Sign up for the IFOAM Organic Regulation Guidelines
On March, 22 IFOAM sent out their newsletter informing their readers about the new EU Organic Regulation (EU) 2018/848 and the guidelines they have developed to help through the jungle of the New Organic Regulation and over 20 delegated and implementing rules too!
Please find hereafter a summary of that message.
"To date, the following secondary legislation has been adopted and published:
- 15 delegated regulations, and
- 7 implementing regulations.
In addition, 7 regulations and 6 corrigenda have been published to correct mistakes of the secondary legislation. This means that a total of 35 different documents need to be opened and consulted to have a full picture of the new EU Organic Regulation and other legal acts will follow in the coming months.
The new EU Organic Regulation also contains many references to other EU horizontal legislations (on food, official controls, fertilisers, flavourings, etc.).
As you will understand by now, reading the new EU Organic regulation is far from easy!
But do not worry, we developed guidelines to help you navigate such legal labyrinth! Following a process that took a bit longer than we planned, they are finally available on regulation.organicseurope.bio.
How our regulation guide will help you!
As we wrote, there are many references across other (legal) texts, so we structured items to provide clarity:
- The new EU Organic Regulation and its secondary legislation are consolidated by grouping areas. For example, organic food processors find all the requirements relevant to their activities presented in a logical order and without having to open and consult many different legal acts;
- Definitions and recitals are available with a single click;
- Articles of other EU legislations mentioned in the new EU Organic Regulation are also available with a single click;
- We highlighted main changes compared to previous EU Organic Regulations;
- We also provided comments and explanations of unclear points or of points where there is room for interpretation.
As of now, 9 chapters have been developed and ready to be consulted and 4 chapters are being finalized:
- Organic plant production
- Organic poultry
- Organic herbivores
- Organic pigs
- Organic aquaculture (available soon)
- Organic beekeeping (available soon)
- Organic food processing
- Organic wine
- Labelling (available soon)
- Control and certification
- International trade and imports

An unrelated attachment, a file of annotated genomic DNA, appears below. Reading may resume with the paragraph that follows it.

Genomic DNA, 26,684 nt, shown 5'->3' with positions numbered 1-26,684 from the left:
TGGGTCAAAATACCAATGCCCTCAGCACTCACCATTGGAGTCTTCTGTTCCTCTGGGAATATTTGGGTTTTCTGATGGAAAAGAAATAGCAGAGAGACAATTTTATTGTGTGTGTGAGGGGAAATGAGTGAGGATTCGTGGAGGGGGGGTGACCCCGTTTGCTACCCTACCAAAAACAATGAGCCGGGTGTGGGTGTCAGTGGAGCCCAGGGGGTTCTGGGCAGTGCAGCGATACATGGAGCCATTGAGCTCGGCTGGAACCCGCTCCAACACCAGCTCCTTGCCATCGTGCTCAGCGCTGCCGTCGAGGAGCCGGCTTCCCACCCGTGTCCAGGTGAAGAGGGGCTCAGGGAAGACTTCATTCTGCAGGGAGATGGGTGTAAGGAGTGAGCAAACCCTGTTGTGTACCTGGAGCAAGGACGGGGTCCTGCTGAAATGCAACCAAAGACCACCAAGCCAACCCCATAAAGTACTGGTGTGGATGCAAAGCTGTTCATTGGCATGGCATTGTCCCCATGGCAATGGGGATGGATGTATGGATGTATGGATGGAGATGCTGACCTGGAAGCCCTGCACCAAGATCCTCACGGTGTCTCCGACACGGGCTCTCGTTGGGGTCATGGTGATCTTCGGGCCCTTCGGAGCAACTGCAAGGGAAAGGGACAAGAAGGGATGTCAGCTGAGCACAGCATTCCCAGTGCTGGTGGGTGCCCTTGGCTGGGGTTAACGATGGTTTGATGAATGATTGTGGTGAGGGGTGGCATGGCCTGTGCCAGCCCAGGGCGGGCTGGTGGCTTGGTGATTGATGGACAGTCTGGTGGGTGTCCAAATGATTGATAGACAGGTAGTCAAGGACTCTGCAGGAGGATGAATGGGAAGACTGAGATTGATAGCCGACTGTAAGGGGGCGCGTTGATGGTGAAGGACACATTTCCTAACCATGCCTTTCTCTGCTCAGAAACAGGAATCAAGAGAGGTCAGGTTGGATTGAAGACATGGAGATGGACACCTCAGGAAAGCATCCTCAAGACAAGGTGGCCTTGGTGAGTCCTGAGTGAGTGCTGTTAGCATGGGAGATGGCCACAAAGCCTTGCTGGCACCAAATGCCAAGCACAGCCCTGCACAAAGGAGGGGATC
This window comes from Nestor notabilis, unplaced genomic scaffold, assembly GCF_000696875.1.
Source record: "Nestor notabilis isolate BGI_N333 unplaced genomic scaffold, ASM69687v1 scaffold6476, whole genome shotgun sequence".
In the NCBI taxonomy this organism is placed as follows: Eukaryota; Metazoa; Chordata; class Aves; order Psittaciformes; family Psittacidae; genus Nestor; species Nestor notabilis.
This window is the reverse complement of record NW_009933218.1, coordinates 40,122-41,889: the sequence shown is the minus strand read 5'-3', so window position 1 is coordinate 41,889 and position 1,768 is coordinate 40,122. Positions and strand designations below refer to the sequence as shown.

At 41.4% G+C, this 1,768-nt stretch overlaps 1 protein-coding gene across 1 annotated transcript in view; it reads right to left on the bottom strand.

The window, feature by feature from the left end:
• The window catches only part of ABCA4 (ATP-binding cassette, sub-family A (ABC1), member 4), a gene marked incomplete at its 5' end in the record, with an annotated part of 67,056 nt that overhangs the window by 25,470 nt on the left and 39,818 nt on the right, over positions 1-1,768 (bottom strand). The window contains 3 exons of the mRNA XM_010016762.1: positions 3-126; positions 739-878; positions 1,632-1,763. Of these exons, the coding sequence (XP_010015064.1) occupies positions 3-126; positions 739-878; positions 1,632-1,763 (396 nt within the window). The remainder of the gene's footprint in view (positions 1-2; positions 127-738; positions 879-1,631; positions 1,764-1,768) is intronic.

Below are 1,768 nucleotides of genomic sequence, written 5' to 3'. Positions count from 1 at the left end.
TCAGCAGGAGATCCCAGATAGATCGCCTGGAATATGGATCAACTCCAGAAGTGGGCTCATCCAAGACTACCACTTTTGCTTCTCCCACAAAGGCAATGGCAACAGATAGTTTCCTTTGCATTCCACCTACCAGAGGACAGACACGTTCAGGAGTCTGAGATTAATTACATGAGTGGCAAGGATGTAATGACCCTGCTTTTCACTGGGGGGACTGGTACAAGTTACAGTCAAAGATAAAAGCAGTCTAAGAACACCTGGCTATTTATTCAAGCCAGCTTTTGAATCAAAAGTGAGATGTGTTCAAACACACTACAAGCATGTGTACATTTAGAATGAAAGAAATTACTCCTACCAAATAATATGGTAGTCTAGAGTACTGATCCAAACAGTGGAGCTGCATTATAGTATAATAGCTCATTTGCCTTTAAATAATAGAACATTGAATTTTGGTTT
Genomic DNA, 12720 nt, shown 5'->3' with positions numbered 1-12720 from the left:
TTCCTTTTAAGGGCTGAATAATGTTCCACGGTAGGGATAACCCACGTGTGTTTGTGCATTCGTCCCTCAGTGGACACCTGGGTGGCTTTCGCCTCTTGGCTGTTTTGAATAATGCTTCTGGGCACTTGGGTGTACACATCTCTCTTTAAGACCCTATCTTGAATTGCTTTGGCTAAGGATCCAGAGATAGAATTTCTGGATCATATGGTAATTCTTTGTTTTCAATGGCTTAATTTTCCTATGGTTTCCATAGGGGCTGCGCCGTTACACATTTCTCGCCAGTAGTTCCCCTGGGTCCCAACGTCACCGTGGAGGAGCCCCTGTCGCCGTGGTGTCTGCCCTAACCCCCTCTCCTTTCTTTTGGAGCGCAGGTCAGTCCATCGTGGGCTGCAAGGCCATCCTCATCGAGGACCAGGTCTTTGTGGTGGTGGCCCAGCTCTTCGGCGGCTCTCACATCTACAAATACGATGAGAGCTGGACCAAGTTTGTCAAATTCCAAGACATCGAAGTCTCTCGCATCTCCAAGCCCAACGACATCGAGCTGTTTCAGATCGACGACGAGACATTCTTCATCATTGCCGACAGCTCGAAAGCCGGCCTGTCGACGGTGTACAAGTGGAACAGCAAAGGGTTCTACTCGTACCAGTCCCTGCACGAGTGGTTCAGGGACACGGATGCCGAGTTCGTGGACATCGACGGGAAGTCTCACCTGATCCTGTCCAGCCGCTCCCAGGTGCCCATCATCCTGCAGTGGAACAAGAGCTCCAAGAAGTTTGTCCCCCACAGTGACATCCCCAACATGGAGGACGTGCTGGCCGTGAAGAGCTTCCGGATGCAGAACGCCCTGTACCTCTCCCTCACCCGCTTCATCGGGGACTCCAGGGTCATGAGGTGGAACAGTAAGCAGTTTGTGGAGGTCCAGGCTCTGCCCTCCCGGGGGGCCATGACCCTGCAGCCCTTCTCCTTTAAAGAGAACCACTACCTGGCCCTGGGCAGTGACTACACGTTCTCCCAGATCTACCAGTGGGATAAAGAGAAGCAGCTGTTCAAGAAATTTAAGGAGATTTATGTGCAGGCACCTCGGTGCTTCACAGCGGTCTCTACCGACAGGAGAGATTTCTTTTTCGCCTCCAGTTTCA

- Group certification (available soon)
We encourage you to provide us with feedback while you are using the guide, please do so emailing us at firstname.lastname@example.org. As you will see, this was (and is) a big amount of work and some things could still be fixed. We welcome your feedback!
What can you find in each chapter?
The legal text is put in a logical order, including basic regulation and relevant secondary regulations.
On the left side, you find the line number. When this number is underlined, you can hover over that number with the mouse and an annotation will pop up showing the legal reference of that text. It will tell you from which regulation and article that text comes from.
In the text, you will find many links (they will be underlined). Those links will open other pop-up windows with:
- Articles of other EU legislations (e.g., wine, fertilisers, etc.), so that you will not need to look for and consult this other EU legislation. Sometimes it happens that such article in the pop up makes references to even other legislations. You will also find the articles of this third legislation in a second pop up;
- Comments explaining the legal text;
- The explanation of what changes compared to the previous EU Organic Regulation or whether that text is brand new;
- If you see a (R), by clicking on it, the recital relevant to that article will pop up as well.
- The annexes of the regulation are reported as PDF-document. You can find the simple versions as well as the versions with the Track Changes compared to the previous organic regulation.
How to access the guidelines
Every IFOAM Organics Europe member will have one access for free! Please coordinate internally and let us know whom in your organisation will benefit from this free access – this should be an individual email address, so for example email@example.com, not firstname.lastname@example.org. […]
For non-members, the full price will apply [..]. Reach out to email@example.com if you have any questions about membership.
Please note that we will only grant access to the guidelines to individuals' professional email addresses, so for example firstname.lastname@example.org, not email@example.com or firstname.lastname@example.org.
More information is available in our leaflet. If you still have any questions after reading this or want to receive more information, please reach out to email@example.com.
We want to thank our sponsors who made setting up this guide possible. Without you, it would not be here. If you also want to become a sponsor (and get free access to the guide), please email firstname.lastname@example.org.”